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A Jet is a Jet, Big or Small: Scale Invariance of Black Hole Jets

Scientists at the Max-Planck-Institute for Astrophysics have found the formula that governs the emission from jets launched by black holes of different masses and different feeding rates. Their predictions have been confirmed by the subsequent discovery of a tight correlation between the radio emission, the X-ray emission, and the mass of active black holes.

Figure 1

Figure 1: Artist's impression of black hole - accretion disk - jet systems in galactic nuclei and X-ray binaries. The appearance of the inner regions around the black hole is very similar in both cases, but one is a billion times smaller than the other.

Figure 2

Figure 2: Schematic of the scale invariance hypothesis: To obtain the properties of a jet from a big black hole (e.g., the magnetic field strength, shown as red lines, and the density of relativistic particles, shown as green dots) it is enough to know them for a small black hole and scale them according to the ratio of their masses.

Figure 3

Figure 3: A view of the fundamental plane of black hole activity. Plotted are the radio luminosity LR and a combination of black hole mass M and X-ray luminosity LX, such that the plane is seen exactly side-on (in other words: the measured correlation coefficients are 0.6 and 0.78, as shown on the x-axis). The colors represent different mass ranges. To view an animation of the fundamental plane, please click on the image.

Objects as diverse as X-ray binaries, radio galaxies, quasars, and even our Galactic center, are powered by the gravitational energy released when surrounding gas is sucked into the black hole sitting in their cores, a process astronomers call accretion. Apart from copious radiation, one of the manifestations of this accretion energy release is the production of so-called jets, collimated beams of matter that are expelled from the innermost regions of accretion disks. These jets shine particularly brightly at radio frequencies.

The complicated physics of jet acceleration and collimation close to a black hole is still a mystery. Yet, the observed similarity (in morphology and spectrum) of jets from black holes of different mass suggests that they share a common physical origin. Scientists from the Max-Planck-Institut for Astrophysics have followed this lead and investigated the consequences of considering all astrophysical black holes to be members of one single class. They formulated a scale invariance hypothesis, which states (when translated into words) that a black hole of a billion solar masses in the nucleus of a galaxy, surrounded by a large accretion disk and launching a huge jet into the intergalactic space, can be scaled down by a factor of a billion and look exactly like a black hole of one solar mass, with its small accretion disk and jet, like the ones we observe in binary systems in our own Galaxy (see Figures 1 and 2).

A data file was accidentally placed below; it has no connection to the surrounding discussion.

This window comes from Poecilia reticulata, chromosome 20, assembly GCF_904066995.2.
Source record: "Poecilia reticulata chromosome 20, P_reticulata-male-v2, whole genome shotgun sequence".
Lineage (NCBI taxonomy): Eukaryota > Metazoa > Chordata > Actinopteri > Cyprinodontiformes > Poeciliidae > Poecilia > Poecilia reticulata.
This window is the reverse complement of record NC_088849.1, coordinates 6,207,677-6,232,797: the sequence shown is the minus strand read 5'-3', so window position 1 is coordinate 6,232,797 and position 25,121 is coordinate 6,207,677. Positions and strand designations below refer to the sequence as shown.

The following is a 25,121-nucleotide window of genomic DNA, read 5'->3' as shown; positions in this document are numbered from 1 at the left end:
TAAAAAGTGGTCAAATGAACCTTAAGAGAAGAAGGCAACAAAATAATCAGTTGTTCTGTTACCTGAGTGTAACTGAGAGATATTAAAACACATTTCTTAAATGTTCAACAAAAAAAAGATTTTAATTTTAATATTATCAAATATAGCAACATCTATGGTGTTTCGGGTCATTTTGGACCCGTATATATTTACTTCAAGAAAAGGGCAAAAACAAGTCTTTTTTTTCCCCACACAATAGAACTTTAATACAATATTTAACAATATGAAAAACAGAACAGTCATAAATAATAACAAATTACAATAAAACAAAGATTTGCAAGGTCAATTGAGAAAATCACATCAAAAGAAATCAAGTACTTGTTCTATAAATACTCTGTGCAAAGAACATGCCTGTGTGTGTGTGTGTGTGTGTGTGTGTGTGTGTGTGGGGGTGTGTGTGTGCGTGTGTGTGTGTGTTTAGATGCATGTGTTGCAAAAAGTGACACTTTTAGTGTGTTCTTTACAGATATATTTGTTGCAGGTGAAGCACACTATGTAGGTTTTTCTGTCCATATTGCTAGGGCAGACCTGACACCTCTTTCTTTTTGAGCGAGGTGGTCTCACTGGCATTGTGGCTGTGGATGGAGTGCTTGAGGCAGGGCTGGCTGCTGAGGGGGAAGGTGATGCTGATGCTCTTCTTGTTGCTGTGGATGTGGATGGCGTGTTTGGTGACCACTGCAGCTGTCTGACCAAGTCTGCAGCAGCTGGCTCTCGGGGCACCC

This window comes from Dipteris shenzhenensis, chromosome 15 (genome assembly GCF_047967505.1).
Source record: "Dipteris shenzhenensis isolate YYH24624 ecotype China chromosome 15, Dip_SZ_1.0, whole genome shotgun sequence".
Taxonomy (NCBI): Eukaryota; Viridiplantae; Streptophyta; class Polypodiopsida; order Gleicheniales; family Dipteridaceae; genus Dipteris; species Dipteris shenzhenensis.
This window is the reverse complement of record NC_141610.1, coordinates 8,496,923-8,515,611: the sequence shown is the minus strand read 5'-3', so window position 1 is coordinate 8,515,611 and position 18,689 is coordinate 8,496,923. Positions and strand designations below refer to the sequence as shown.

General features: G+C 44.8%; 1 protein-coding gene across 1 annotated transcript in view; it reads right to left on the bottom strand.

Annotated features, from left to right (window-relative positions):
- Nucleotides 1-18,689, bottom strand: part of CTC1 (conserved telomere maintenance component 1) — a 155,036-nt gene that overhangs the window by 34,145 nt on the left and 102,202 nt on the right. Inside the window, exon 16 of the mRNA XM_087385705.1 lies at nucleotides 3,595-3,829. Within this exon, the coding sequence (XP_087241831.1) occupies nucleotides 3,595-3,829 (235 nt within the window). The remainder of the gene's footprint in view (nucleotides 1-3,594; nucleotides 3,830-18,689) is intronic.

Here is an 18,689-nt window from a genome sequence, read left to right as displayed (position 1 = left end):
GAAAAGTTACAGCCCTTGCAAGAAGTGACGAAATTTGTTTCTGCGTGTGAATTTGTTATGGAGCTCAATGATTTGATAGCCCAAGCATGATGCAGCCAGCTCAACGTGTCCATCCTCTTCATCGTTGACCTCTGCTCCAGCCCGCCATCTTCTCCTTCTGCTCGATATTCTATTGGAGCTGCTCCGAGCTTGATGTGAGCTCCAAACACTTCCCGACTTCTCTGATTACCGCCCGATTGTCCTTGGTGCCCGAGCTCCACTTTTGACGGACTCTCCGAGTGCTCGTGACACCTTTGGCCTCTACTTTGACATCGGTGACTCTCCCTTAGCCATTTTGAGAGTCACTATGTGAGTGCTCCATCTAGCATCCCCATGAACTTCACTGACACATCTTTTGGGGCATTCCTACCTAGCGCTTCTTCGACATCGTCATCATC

They were then able to derive the underlying mathematical relation between the emission from jets, the mass of the black hole, and the rate at which matter is accreted onto it, independent of the complicated and uncertain nature of jets. Starting from the physical conditions in the accretion disk (such as the magnetic field strength and particle density, see Figure 2), it is then possible to predict how bright a jet from a black hole of given mass and accretion rate will be.

Testing the predictions of the scale invariance hypothesis:

In an effort to test these theoretical predictions, scientists at the Max-Planck-Institute for Astrophysics have selected a sample of black holes of the most diverse kinds (according to the standard classification), spanning a range in black hole mass from several times the mass of the sun to several billion times that mass, and containing measurements both in X-rays (probing the highly energetic accretion disc emission) and at radio frequencies (probing the jet emission).

In a stunning confirmation of the scale invariance hypothesis, they discovered that all the active black holes in the sample followed a simple linear correlation that the scientists called "fundamental plane" of black hole activity. That is, if one plots the mass, radio luminosity, and X-ray luminosity for every black hole in their sample, all the plotted points will lie in a well defined plane (see Figure 3). The existence and the specific orientation of this plane (expressed in terms of the so-called "correlation coefficients") agree very well with the theoretical predictions.

The scientists have further demonstrated how a direct comparison of their theoretical predictions for the correlation coefficients with more precise future observations can test and rule out different accretion disk models and how it can measure the coupling between disks and jets in these most extraordinary and powerful engines of the Universe.

For further information please contact Sebastian Heinz or Andrea Merloni

This text is based on the following journal articles: http://arxiv.org/abs/astro-ph/0305252 and http://arxiv.org/abs/astro-ph/0305261

Further information about black holes, accretion, jets, active Galactic Nuclei, and X-ray binaries can be found at NASA's outreach pages and at their "ask an astronomer" page.

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